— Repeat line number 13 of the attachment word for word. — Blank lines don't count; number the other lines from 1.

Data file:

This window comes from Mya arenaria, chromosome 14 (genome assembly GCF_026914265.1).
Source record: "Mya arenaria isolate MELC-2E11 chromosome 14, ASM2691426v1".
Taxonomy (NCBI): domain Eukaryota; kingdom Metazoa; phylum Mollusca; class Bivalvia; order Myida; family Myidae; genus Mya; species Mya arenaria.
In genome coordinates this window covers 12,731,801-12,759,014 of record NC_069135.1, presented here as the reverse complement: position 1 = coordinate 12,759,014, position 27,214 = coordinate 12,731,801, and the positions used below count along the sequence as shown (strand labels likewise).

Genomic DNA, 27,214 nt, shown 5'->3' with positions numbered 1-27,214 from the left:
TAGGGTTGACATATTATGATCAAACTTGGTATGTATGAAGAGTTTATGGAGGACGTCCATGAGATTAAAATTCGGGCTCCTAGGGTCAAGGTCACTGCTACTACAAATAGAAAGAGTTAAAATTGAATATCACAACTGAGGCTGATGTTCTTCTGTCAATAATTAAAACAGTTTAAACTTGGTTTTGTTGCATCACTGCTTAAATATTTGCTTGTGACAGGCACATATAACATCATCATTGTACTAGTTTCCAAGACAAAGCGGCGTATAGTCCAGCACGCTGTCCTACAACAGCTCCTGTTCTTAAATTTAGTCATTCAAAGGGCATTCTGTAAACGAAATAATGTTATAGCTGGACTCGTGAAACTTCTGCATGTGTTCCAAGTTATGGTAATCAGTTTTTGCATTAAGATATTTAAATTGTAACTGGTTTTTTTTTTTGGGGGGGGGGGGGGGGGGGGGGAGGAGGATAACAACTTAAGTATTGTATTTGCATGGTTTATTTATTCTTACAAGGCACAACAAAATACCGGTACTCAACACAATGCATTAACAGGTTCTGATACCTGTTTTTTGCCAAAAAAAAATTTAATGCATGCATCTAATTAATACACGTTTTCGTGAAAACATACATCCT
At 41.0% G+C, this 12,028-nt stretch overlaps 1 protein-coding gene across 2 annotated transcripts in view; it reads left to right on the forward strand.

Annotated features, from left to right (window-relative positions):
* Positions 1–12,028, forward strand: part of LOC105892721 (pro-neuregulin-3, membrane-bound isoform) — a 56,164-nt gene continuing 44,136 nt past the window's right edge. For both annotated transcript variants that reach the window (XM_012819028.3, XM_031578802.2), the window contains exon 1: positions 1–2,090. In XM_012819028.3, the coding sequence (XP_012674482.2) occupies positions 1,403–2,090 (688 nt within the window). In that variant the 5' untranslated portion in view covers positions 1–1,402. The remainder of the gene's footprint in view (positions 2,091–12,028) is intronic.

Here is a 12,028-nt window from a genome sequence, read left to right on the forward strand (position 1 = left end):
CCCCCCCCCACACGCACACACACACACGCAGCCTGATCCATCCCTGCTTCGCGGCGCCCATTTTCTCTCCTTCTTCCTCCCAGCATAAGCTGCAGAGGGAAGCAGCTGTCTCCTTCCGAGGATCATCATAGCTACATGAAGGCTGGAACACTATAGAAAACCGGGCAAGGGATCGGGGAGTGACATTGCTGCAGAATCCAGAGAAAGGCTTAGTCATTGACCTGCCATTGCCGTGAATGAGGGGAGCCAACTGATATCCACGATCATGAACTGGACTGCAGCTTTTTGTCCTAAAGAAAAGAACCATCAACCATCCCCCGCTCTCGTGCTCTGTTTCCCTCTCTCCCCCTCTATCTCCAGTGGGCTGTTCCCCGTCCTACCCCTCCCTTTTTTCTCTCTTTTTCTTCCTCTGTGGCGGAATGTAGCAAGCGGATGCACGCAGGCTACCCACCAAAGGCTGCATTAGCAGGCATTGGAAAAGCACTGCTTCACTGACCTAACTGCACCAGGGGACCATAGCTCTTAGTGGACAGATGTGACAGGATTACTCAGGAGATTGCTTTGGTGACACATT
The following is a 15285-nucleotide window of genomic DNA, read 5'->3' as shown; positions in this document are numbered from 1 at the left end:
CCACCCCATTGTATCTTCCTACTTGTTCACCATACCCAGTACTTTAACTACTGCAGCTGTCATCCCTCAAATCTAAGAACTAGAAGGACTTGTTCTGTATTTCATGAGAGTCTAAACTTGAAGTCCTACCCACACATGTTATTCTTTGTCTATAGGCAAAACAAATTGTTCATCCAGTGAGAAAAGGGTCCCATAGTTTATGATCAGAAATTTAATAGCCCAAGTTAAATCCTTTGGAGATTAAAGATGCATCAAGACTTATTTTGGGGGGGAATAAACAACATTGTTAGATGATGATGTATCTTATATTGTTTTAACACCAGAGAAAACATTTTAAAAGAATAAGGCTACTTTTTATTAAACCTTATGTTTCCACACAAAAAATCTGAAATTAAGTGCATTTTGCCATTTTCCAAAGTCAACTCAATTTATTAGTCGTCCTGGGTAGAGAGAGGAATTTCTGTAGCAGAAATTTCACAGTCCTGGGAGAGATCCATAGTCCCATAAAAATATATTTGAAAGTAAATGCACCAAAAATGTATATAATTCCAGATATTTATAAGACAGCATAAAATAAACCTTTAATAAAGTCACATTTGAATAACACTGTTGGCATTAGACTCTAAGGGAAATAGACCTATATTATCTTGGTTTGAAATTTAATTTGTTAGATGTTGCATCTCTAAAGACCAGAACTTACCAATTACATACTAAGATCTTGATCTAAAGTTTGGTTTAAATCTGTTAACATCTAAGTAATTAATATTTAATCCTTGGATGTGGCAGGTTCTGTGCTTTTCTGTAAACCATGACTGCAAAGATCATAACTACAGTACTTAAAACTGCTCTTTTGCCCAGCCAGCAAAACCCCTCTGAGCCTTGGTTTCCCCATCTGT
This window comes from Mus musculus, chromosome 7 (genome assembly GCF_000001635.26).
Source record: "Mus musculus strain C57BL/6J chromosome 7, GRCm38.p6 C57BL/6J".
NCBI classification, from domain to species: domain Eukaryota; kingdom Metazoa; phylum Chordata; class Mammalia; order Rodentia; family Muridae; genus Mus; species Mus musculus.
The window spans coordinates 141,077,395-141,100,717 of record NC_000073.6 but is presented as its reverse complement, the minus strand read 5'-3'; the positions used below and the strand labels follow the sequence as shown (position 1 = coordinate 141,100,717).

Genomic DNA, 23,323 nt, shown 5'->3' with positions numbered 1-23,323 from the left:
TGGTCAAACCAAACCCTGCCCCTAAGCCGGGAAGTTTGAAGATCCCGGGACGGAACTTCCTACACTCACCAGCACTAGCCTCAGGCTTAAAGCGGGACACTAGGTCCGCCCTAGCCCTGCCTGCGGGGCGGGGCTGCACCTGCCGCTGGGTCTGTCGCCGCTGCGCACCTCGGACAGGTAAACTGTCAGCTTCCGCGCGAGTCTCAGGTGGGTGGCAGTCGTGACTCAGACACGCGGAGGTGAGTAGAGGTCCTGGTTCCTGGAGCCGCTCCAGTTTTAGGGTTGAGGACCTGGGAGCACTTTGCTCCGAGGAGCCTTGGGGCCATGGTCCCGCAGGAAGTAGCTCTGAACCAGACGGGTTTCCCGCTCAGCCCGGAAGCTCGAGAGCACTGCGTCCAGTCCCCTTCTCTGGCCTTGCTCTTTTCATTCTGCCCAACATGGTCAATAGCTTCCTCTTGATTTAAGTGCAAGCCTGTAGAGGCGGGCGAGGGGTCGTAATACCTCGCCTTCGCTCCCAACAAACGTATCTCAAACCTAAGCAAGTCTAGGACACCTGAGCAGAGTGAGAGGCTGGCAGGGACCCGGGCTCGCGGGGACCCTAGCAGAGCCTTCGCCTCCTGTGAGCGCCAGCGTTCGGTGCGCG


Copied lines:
CCACCCCATTGTATCTTCCTACTTGTTCACCATACCCAGTACTTTAACTACTGCAGCTGTCATCCCTCAAATCTAAGAACTAGAAGGACTTGTTCTGTATTTCATGAGAGTCTAAACTTGAAGTCCTACCCACACATGTTATTCTTTGTCTATAGGCAAAACAAATTGTTCATCCAGTGAGAAAAGGGTCCCATAGTTTATGATCAGAAATTTAATAGCCCAAGTTAAATCCTTTGGAGATTAAAGATGCATCAAGACTTATTTTGGGGGGGAATAAACAACATTGTTAGATGATGATGTATCTTATATTGTTTTAACACCAGAGAAAACATTTTAAAAGAATAAGGCTACTTTTTATTAAACCTTATGTTTCCACACAAAAAATCTGAAATTAAGTGCATTTTGCCATTTTCCAAAGTCAACTCAATTTATTAGTCGTCCTGGGTAGAGAGAGGAATTTCTGTAGCAGAAATTTCACAGTCCTGGGAGAGATCCATAGTCCCATAAAAATATATTTGAAAGTAAATGCACCAAAAATGTATATAATTCCAGATATTTATAAGACAGCATAAAATAAACCTTTAATAAAGTCACATTTGAATAACACTGTTGGCATTAGACTCTAAGGGAAATAGACCTATATTATCTTGGTTTGAAATTTAATTTGTTAGATGTTGCATCTCTAAAGACCAGAACTTACCAATTACATACTAAGATCTTGATCTAAAGTTTGGTTTAAATCTGTTAACATCTAAGTAATTAATATTTAATCCTTGGATGTGGCAGGTTCTGTGCTTTTCTGTAAACCATGACTGCAAAGATCATAACTACAGTACTTAAAACTGCTCTTTTGCCCAGCCAGCAAAACCCCTCTGAGCCTTGGTTTCCCCATCTGT